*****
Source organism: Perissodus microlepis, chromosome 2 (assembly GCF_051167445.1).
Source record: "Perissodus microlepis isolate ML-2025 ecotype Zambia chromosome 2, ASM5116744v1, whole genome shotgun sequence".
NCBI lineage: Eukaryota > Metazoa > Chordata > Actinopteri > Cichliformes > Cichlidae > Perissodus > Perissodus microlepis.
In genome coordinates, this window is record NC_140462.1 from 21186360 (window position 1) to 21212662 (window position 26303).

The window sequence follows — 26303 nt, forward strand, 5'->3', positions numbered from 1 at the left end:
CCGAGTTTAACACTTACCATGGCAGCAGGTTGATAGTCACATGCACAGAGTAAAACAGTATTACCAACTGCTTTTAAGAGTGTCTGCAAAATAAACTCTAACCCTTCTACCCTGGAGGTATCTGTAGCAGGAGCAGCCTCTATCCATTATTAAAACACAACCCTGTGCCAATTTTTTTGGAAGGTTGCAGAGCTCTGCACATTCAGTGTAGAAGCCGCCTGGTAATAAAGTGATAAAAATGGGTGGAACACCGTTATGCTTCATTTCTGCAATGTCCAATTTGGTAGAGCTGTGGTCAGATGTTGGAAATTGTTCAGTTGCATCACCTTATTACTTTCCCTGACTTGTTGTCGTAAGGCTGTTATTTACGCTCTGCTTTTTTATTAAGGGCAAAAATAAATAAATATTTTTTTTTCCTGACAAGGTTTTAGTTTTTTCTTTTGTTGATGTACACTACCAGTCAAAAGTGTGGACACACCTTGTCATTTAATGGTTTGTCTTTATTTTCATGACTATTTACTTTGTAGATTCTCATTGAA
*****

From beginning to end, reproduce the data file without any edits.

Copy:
Source organism: Perissodus microlepis, chromosome 2 (assembly GCF_051167445.1).
Source record: "Perissodus microlepis isolate ML-2025 ecotype Zambia chromosome 2, ASM5116744v1, whole genome shotgun sequence".
NCBI lineage: Eukaryota > Metazoa > Chordata > Actinopteri > Cichliformes > Cichlidae > Perissodus > Perissodus microlepis.
In genome coordinates, this window is record NC_140462.1 from 21186360 (window position 1) to 21212662 (window position 26303).

The window sequence follows — 26303 nt, forward strand, 5'->3', positions numbered from 1 at the left end:
CCGAGTTTAACACTTACCATGGCAGCAGGTTGATAGTCACATGCACAGAGTAAAACAGTATTACCAACTGCTTTTAAGAGTGTCTGCAAAATAAACTCTAACCCTTCTACCCTGGAGGTATCTGTAGCAGGAGCAGCCTCTATCCATTATTAAAACACAACCCTGTGCCAATTTTTTTGGAAGGTTGCAGAGCTCTGCACATTCAGTGTAGAAGCCGCCTGGTAATAAAGTGATAAAAATGGGTGGAACACCGTTATGCTTCATTTCTGCAATGTCCAATTTGGTAGAGCTGTGGTCAGATGTTGGAAATTGTTCAGTTGCATCACCTTATTACTTTCCCTGACTTGTTGTCGTAAGGCTGTTATTTACGCTCTGCTTTTTTATTAAGGGCAAAAATAAATAAATATTTTTTTTTCCTGACAAGGTTTTAGTTTTTTCTTTTGTTGATGTACACTACCAGTCAAAAGTGTGGACACACCTTGTCATTTAATGGTTTGTCTTTATTTTCATGACTATTTACTTTGTAGATTCTCATTGAA